Describing GUIs with Properties

At its core, the task of specifying a graphical user interface is a descriptive one. This descriptive task does not map well onto a procedural and algorithm-based programming language such as Java. You end up writing lots of code that creates components, sets properties, and adds components to containers. Instead of simply describing the structure of the GUI you want, you must write the step-by-step code to build the GUI.

One way to avoid writing this tedious GUI construction code is to create a GUI-description language of some sort, then write code that can read that language and automatically create the described GUI. One common approach is to describe a GUI using an XML grammar. In this chapter, we’ll rely on the simpler syntax of Java properties files as used by the ResourceBundle class. (See Chapter 8 for examples using java.util.ResourceBundle.)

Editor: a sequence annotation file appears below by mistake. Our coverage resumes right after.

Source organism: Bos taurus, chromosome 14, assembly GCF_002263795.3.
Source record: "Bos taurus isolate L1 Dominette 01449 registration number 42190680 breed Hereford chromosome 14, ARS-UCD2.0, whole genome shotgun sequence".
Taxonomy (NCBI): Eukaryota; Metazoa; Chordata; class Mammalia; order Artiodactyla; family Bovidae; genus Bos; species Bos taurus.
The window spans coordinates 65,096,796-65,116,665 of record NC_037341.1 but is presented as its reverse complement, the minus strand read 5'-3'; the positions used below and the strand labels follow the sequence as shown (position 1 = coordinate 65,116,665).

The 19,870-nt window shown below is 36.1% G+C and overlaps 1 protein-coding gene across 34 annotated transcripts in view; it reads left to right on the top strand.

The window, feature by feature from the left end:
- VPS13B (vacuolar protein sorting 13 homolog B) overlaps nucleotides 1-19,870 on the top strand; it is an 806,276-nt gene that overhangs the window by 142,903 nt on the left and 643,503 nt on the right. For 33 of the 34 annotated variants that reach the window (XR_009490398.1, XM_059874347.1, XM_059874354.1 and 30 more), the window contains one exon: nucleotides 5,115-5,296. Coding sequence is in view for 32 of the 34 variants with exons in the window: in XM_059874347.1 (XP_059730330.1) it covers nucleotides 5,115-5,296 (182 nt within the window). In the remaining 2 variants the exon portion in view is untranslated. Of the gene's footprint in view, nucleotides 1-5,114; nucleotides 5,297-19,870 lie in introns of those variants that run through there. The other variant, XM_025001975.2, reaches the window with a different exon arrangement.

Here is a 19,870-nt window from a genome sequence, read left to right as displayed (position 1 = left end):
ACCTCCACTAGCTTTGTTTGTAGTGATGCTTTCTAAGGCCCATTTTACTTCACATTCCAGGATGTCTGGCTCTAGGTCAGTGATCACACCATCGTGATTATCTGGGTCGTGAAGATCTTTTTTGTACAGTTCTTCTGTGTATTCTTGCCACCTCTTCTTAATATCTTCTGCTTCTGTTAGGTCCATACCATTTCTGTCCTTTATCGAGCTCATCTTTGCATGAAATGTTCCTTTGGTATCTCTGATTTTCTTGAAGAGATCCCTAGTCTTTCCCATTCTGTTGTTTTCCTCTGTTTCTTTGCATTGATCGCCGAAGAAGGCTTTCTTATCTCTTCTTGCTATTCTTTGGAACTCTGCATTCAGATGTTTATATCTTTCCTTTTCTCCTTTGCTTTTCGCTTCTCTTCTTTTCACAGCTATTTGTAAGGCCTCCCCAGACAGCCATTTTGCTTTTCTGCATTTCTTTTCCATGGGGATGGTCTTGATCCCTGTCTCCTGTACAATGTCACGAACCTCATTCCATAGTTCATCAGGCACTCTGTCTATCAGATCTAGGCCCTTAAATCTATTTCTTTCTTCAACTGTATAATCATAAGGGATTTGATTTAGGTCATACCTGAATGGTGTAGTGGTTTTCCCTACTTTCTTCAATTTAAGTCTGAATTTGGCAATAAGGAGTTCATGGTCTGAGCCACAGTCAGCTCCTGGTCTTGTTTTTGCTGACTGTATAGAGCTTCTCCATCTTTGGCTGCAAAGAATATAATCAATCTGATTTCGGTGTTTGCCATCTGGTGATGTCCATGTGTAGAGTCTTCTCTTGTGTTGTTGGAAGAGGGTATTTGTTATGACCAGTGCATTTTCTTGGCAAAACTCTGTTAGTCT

A java.util.Properties object is a hashtable that maps string keys to string values. The Properties class can read and write a simple text file format in which each name:value line defines a single property. Furthermore, a Properties object can have a parent Properties object. When you look up the value of a property that does not exist in the child Properties object, the parent Properties object is searched (and this continues recursively). The ResourceBundle class provides an internationalization layer around properties files that allows properties to be customized for use in different locales. ...

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